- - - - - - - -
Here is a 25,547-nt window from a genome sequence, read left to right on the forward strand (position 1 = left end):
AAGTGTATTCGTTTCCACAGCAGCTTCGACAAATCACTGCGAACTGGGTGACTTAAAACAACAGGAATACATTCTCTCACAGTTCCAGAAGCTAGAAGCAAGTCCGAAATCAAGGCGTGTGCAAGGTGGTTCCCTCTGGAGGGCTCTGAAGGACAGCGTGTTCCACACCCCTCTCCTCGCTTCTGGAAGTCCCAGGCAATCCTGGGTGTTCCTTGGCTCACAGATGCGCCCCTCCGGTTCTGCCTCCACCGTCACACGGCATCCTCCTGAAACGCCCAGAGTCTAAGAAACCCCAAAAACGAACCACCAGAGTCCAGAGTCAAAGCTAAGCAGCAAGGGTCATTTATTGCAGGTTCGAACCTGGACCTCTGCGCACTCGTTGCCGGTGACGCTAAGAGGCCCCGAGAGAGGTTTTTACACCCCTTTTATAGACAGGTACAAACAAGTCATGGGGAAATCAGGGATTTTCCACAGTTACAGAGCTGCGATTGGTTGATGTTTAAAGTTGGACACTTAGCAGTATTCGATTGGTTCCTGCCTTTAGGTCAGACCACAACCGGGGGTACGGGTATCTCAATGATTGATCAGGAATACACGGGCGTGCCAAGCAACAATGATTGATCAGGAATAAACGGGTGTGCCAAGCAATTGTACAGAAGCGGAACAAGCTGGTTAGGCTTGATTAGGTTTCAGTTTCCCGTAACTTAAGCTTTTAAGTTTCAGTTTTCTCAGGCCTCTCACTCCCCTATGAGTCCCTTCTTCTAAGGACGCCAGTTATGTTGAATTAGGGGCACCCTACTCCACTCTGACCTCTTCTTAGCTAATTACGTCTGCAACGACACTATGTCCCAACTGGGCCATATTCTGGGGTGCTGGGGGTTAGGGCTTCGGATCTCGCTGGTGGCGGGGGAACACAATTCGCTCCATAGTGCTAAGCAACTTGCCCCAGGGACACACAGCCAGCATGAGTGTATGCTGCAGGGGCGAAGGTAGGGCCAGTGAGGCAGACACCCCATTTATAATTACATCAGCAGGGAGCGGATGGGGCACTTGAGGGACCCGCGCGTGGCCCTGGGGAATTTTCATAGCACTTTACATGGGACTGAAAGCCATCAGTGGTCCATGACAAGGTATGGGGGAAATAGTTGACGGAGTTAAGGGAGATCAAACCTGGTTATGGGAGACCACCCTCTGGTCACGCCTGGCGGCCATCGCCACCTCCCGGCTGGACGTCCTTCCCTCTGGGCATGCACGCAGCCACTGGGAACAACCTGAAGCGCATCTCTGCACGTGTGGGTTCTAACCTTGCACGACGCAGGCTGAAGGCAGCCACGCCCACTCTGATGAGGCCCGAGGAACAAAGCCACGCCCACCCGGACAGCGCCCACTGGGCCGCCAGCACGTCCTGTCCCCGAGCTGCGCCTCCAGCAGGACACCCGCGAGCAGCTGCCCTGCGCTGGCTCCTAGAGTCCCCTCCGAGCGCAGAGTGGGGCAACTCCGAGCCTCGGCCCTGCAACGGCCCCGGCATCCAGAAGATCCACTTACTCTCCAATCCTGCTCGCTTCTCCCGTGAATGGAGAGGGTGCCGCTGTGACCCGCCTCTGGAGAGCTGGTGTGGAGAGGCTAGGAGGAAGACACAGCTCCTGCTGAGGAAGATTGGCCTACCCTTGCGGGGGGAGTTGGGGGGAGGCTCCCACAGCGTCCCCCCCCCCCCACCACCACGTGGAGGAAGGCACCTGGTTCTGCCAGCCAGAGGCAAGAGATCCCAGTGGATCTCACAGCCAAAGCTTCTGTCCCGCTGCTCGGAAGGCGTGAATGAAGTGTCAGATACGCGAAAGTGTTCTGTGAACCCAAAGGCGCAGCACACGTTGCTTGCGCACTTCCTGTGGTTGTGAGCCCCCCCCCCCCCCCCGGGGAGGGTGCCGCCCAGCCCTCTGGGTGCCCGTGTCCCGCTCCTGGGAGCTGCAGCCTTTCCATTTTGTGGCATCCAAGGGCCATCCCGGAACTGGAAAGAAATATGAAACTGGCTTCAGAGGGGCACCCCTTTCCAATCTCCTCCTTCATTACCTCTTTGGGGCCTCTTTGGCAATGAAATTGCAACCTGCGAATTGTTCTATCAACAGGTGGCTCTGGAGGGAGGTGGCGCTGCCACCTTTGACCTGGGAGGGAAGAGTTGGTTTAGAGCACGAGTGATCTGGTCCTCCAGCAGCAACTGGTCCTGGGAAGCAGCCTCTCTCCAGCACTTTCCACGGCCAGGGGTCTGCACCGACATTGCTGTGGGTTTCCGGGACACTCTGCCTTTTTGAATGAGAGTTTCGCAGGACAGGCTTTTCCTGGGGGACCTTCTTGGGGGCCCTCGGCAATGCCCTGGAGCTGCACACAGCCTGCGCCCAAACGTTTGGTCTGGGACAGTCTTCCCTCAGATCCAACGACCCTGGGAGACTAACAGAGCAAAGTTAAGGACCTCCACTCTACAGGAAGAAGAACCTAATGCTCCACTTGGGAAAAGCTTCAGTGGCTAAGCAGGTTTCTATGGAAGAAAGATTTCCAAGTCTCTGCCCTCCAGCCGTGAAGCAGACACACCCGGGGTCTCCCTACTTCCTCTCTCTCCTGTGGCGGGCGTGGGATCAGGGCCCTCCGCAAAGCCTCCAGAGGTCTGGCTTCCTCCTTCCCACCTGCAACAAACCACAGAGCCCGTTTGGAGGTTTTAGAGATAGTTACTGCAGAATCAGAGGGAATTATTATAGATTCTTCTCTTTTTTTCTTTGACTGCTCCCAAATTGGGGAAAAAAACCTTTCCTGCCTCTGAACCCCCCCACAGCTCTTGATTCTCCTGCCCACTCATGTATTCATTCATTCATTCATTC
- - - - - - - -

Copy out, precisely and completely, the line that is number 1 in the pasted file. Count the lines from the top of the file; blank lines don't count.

Here is a 25,547-nt window from a genome sequence, read left to right on the forward strand (position 1 = left end):